The right to protest and dissent are inalienable: Supreme Court

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By Joseph Maliakan

NEW DELHI—Criticising the abrogation of Article 370 of the Constitution of India or wishing Pakistan on its independence day did not attract the provisions of Section 153 (A) of the Indian Penal Code , the Supreme Court ruled on 7th March 2024, setting aside a the Bombay Court order and quashing an FIR registered against Professor Javed Ahmad, of a college in Kolhapur, Maharashtra.

A division bench of Supreme Court comprising Justices O.S. Oka and Ujjal Bhuyan ruled : “Every citizen of India has a right to be critical of the action of abrogation of Article 370 and the changed status of Jammu and Kashmir.”

As part of a WhatsApp group of teachers and parents between August 13 and August 15, Prof Javed Ahmed Hajam had posted three messages as status: “August 5 – Black Day Jammu & Kashmir and “14 August Happy Independence Day Pakistan and” Article 370 was abrogated, we are not happy.”

Based on these, the Hatkanangle police in Kolhapur registered an FIR under section 153A of the IPC. The section deals with promoting enmity between different groups on grounds of religion, race, language etc., and doing acts prejudicial to maintenance of harmony and shall be punishable with imprisonment which may extend to three years, or with fine or with both.

The Supreme Court in its order made very clear: “The right to dissent is in a legitimate and lawful manner is an integral part of the rights guaranteed under Article 19 (1) (a) . Every individual must respect the right of others to dissent. An opportunity to peacefully protest against the decisions of the government is an essential part of democracy. The right to dissent in a lawful manner must be treated as a part of right to lead a dignified and meaningful life guaranteed by Article 21.”

“But the protest or dissent must be within the four corners of the modes permissible in a democratic set up. It is subject to reasonable restrictions imposed in accordance with Clause (2) of Article 19. In the present case the appellant has not at all crossed the line,” the apex court said.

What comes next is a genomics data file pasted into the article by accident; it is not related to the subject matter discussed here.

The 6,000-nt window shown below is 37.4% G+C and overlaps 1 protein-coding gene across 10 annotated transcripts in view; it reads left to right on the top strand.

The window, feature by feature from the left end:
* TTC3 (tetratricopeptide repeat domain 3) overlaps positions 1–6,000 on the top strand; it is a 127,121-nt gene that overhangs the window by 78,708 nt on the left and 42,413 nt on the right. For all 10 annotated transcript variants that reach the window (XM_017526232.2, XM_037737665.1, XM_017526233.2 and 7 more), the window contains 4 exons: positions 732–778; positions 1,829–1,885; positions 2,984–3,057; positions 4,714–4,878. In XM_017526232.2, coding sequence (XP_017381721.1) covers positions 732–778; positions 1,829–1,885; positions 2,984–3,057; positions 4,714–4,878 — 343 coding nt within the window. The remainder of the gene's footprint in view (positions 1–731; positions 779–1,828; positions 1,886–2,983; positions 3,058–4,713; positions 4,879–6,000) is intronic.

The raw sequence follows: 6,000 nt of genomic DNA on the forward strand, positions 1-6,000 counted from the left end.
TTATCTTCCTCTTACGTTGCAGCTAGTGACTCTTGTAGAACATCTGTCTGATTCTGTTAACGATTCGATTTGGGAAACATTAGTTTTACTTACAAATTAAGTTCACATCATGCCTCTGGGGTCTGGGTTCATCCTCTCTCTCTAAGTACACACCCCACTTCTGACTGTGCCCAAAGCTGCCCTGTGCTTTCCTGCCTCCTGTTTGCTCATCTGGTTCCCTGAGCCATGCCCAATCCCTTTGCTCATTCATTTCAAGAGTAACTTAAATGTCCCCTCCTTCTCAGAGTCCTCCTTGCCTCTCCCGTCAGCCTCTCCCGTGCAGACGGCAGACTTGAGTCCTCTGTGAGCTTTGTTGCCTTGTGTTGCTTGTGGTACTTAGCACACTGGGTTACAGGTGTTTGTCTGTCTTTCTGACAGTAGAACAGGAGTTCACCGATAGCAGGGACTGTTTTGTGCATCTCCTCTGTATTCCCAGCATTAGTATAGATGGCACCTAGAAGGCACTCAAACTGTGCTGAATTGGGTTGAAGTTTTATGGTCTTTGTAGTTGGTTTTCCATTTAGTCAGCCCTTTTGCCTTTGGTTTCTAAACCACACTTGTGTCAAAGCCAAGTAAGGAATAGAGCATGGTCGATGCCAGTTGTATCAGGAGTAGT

Commenting on the WhatsApp status of Prof Hajam, the Supreme Court pointed out: “This is an expression of his individual view and his reaction to the abrogation of Article 370 of the Constitution of India and does not reflect any intention to do anything prohibited under Section 153-A. At best, it is a protest which is a part of his freedom of speech and expression guaranteed by Article 19(1)(a).”

Setting aside the Bombay High Court ruling, the Supreme Court said, “The High Court has held that the possibility of stirring up the emotions of a group of people cannot be ruled out …As held by Vivian Bose J, the effect of the words used by the appellant on his WhatsApp status will have to be judged from standards of reasonable women and men. We cannot apply the standards of people with weak and vacillating minds. Our country has been a democratic republic for more than 75 years. The people of our country know the importance of democratic values. Therefore, it is not possible to conclude that the words will promote disharmony or feelings of enmity, hatred or ill-will between different religious groups. 

The test to be applied, the SC said is “not the effect of words on some individuals with weak minds or who see a danger in every hostile point of view. The test is of general impact of the utterances on reasonable people who are significant in numbers. Merely because a few individuals may develop hatred or ill will, it will not be sufficient to attract clause (a) of subsection (1)of Section 153-A of the IPC.”

“As regards the picture containing ‘Chand’ and below that the words ’14th August – Happy Independence Day Pakistan’ , we are of the view that it will not attract clause (a) of sub-section(1)of Section 153-A of the IPC,” the top court ruled.

“Every citizen has a right to extend good wishes to the citizens of other countries on their respective independence days,” the Supreme Court said.

“If a citizen of India extends good wishes to the citizens of Pakistan on 14th August, which is their Independence Day, there is nothing wrong with it. It is a gesture of goodwill. In such a case, it cannot be said that such acts will tend to create disharmony or feelings of enmity, hatred or ill-will between different religious groups. Motives cannot be attributed to the appellant only because he belongs to particular religion,” the Supreme Court stressed.

The order concluded by emphasising the need to enlighten and educate our police machinery on the concept of freedom of speech and expression guaranteed by our Constitution and the extent of restrictions on these freedoms. They should also be sensitised about democratic values enshrined in our Constitution.

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